First, I would tell myself to work harder in order to prepare for the difficult and heavy workload of college. I never studied in high school and always managed to do well regardless, but in college, I have to be active in and out of class when it comes to work and studying. I would also tell myself to join organizations: As a commuter with a part-time job, I'm not active on my campus at all and only come for classes. It makes for kind of a lonely life as I see so many students laughing, talking, and enjoying one another's company, while I'm walking to and from classes alone. Another piece of advice I would give myself would be to get a job and save the money to live off of through college. Working and going to college makes for a lot of stress and zero opportunity for a social life. Had I begun to work sooner, I could have saved the money for my college life and now actually be enjoying college as a social butterfly. But most of all, I would say just enjoy it and be prepared to grow!


Assuming that I could go back in time and talk to myself as a high school senior, I would tell myself how important college success is. I would tell myself that college is the number one priority in becoming who you want to be as an adult. It takes time and dedication, but it is the best investment you can make in your future.


Life is like a box of chocolates, we never know what we are going to get. Whatever chocolate is given to you, take it as a learning experience and never give up. After living a life of alcholism, drugs, and being raped at a young age of 18, I gave up my dream to become a pharmacist. Got married and had a baby girl. Now at age 32, I am doing what I should have done along time ago, going back to finish my dream and not let a man or the world keep me from achieving my goal. I have seen this a whole lot in my young life and would tell myself not to listen to everyone else, I am my own person and I make my own decisions. I would have done a lot different back then, but as my mother says, "everything happens for a reason." We may not know that reason but I am here for a reason. That is to show myself and my daughter that life is to short to given in to worldly assets, when the only assets we need is ourself determination.


The advice that I would give myself is to be prepared to be challenged. The professors really do give you questions to make you think and expand your thoughts and you need to be prepared for that! I would also say be prepared to meet people that will change your life, keep an open mind and be open to meeting new people. You never truly know how important someone is going to be in your life. Lastly, I would say sit aside time for yourself. Take time to relax and enjoy this time!


If I had the chance to go back in time and talk to myself at that age between adolecence and adulthood I'm sure there are many things I would say. I would do so many things differently, if I could, however time is not so kind and the reality is you can't go back in time and warn yourself. So, personally I don't think it matters what you would say or do differently. You can't change the past. In truth, would you even want to? Sure, we all have things we would love to change, but those choices we made, whether right or wrong help shape us into the person we are to become. We all fall down. We all make mistakes. What's important is not the fact that we fall, but rather whether we choose to get back up or stay down.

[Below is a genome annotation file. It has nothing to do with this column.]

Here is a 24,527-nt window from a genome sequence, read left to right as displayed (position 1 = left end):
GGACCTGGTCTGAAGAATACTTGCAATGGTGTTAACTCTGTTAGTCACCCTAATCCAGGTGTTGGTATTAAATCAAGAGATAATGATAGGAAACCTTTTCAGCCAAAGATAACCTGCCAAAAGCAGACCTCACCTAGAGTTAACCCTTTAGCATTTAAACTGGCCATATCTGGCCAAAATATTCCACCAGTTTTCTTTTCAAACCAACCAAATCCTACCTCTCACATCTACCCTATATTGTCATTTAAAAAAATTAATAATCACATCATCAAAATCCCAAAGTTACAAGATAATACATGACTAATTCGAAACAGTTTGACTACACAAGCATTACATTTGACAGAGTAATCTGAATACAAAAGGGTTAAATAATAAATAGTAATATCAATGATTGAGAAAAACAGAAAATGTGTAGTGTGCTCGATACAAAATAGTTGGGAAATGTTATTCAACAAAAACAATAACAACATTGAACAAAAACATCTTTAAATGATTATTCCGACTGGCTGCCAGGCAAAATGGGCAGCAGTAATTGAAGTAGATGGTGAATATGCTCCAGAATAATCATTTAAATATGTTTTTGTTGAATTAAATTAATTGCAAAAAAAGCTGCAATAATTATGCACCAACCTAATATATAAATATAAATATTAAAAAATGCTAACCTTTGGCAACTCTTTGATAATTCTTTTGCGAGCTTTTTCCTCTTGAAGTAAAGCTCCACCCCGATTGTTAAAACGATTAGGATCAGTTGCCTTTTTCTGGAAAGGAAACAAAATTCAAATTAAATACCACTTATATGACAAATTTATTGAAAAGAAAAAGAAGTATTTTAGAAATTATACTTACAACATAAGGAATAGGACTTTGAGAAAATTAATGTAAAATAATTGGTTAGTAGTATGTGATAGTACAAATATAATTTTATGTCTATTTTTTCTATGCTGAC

If I could go back to my senior year in high school, I would push myself to strive harder. Knowing what I know now about college, I would have studied harder, and took more challenging classes. I also would have worked harder towards scholarships, because college is not cheap, and the more free money you can get the better.


I would have told myself to research, research, research. Call colleges and ask for demographics. Inquire about class sizes. Ask for the average rate of financial aid. Visit the school and sit in on some classes. Talk with a professor, meet with student support services, and visit around the town. Talk to current students and see what a regular weekend is like and what their academic load is like. Write down every question that you can think of.


Don't do anything just because it is expected of you. You should have your own valid reasoning for everything you do. Don't go to college just because that is what everyone expects. Go to college because that is what you want. If it is not what you want, don't do it because you won't put forth a good effort. Know what you want out of everything that you do. If you do something, you should already have reasoned out wht you get out of it. I want to go to college because I want to further my education so I can make something better of my life. "Because so and so told me to" is not a valid reason to do anything, especially going to college. If you want to go to college, know what you want out of it. Keep an open mind, because what you want may change as time goes on. If you are not certain of what you want after college, or even if you do, start with community college. You can get the basic general education classes out of the way without the giant pricetag of most universities.